Ron Kirk: “I’ve Got More To Give”

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DALLAS (CBS11) – At 62, Ron Kirk shows no signs of slowing down.

“I’m a partner with Texas Capital Partners that’s looking to build the high speed rail between Dallas and Houston,” said Kirk. “I’m involved in a number of non-profit activities, as I’ve always been. I’m a trustee at my alma mater, Austin College and the University of Texas Law School. I like to think I haven’t peaked at 62. I’ve got more to give.”

His journey started early in life.

“I grew up in a segregated school,” Kirk recounted. “My parents weren’t allowed to attend the university that gave me my law degree. When I raised my hand and took the oath of office as Secretary of State of Texas, I looked out over the audience that included my mother and a community of people that raised me that were not allowed to vote.”

In 1995, Ron Kirk became the first African-American mayor of Dallas. He points to successes like the growing arts district and the Calatrava bridges linking areas like west Dallas and Trinity Groves to an explosion of growth.

“I look at our city and it makes me proud of some of the seeds that we planted when I was mayor. To throw away some of the biases about what we thought leaders looked like; what we thought a city should look like,” Kirk said.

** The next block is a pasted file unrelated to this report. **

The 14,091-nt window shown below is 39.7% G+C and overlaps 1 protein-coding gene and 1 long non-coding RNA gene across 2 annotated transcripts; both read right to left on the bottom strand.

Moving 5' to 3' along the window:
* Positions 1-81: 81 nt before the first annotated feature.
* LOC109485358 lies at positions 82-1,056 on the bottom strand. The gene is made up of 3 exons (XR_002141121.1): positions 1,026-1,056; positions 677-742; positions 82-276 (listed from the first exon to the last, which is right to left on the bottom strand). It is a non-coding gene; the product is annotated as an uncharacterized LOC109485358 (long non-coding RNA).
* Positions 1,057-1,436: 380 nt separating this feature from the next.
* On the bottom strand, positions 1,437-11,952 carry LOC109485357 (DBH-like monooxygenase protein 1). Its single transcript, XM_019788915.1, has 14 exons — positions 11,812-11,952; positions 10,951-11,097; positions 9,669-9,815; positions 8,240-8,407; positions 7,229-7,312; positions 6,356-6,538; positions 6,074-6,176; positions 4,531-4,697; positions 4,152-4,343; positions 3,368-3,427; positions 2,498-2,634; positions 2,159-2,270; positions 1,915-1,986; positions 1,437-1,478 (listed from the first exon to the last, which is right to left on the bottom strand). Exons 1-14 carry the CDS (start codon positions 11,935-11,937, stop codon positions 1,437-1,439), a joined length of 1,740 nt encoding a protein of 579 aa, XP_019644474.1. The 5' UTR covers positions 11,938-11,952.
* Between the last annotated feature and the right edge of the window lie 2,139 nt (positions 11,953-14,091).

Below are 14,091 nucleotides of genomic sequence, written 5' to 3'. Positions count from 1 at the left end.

After a failed U.S. Senate campaign, he answered the call from President Obama and was confirmed as the U.S. Trade Representative.

“You can’t help but be humbled by the reality of how richly we live in this country versus the rest of the world,” Kirk said about serving in that capacity.

A portion of his work now hangs on the wall at Gibson, Dunn and Crutcher Law Firm in Dallas where Kirk is employed. There are copies of three trade agreements he orchestrated between the U.S. and Colombia, Panama and South Korea.

As the former mayor enters the next phase of his life, outside of public office, he’s focusing on helping Dallas and Texas embrace the next generation.

“That is the foundation for building, not only a good city that can govern itself but, a prosperous city,” said Kirk. “Because we’ve got to give every child born here the opportunity to do the same thing I did. And that’s, one, rely on your faith, invest in your education and then see how far your talents will take you.”

CBS11 asked Kirk if he wanted to get back into politics. He laughed and said, ‘no.’ His mission now is to encourage the next generation.

WEB EXTRA – Ron Kirk on Black History Month

WEB EXTRA – Ron Kirk on his past and present

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